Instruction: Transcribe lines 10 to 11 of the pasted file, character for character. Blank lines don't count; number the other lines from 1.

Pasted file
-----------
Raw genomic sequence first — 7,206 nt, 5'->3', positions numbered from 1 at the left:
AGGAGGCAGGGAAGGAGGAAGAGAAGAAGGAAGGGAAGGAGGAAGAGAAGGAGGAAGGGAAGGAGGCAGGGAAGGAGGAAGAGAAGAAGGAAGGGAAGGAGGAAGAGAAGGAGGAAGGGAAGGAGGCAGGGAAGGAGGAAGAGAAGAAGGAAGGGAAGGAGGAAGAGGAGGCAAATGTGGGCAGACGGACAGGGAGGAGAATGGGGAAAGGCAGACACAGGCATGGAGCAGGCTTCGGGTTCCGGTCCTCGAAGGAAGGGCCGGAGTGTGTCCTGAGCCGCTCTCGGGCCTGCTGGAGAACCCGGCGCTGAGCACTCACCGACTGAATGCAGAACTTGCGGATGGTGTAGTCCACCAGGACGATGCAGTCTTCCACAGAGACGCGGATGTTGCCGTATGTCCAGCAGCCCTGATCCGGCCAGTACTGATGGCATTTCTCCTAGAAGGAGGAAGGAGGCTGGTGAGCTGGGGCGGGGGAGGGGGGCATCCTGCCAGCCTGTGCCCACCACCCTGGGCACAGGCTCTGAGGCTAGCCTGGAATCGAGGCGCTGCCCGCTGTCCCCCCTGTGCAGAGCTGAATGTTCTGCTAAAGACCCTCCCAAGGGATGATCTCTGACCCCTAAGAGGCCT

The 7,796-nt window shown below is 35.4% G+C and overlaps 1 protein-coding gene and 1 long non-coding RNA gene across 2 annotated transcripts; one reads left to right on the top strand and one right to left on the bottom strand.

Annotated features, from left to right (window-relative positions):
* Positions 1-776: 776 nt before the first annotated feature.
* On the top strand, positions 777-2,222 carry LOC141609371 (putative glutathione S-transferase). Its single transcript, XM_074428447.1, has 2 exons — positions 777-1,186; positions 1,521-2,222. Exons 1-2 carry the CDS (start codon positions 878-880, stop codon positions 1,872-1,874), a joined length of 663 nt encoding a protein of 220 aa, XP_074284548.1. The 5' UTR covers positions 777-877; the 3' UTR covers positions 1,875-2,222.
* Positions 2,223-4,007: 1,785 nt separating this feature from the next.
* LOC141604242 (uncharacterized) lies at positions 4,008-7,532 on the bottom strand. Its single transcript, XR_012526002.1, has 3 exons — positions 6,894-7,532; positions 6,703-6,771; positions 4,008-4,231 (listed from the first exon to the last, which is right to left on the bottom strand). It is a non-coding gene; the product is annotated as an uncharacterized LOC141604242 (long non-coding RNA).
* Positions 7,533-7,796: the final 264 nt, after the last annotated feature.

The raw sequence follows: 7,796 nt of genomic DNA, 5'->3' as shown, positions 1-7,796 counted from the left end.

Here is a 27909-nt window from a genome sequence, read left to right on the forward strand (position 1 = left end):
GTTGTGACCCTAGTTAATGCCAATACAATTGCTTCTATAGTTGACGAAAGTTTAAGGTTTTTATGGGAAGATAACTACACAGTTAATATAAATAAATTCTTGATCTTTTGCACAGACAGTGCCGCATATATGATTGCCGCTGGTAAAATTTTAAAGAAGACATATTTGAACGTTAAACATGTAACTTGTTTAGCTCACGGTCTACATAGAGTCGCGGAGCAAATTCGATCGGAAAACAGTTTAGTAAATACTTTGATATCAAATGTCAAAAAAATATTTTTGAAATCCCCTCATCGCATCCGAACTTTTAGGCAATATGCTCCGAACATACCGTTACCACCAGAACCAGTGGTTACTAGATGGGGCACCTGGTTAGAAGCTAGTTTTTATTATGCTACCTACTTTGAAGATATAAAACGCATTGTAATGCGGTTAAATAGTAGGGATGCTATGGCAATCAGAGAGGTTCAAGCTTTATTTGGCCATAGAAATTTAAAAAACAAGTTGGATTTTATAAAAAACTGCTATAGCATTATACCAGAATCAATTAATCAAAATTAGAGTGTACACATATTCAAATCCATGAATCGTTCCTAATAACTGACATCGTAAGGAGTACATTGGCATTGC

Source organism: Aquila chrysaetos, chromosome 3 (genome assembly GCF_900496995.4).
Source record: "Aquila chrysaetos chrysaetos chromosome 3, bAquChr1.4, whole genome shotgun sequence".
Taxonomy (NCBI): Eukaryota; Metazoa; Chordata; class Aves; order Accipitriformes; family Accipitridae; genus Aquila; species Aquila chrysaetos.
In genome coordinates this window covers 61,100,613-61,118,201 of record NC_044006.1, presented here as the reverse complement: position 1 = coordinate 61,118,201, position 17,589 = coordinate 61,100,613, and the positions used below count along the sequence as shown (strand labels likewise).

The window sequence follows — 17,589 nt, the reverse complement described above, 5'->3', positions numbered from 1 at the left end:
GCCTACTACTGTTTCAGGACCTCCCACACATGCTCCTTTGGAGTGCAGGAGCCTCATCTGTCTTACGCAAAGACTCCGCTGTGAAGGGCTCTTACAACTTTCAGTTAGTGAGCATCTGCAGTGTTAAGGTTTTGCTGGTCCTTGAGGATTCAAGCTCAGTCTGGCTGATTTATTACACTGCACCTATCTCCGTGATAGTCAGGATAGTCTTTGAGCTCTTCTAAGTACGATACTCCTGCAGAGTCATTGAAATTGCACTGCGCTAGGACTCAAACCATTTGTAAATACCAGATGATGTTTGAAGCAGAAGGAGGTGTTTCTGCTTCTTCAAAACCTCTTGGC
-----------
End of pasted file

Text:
The raw sequence follows: 7,796 nt of genomic DNA, 5'->3' as shown, positions 1-7,796 counted from the left end.

Here is a 27909-nt window from a genome sequence, read left to right on the forward strand (position 1 = left end):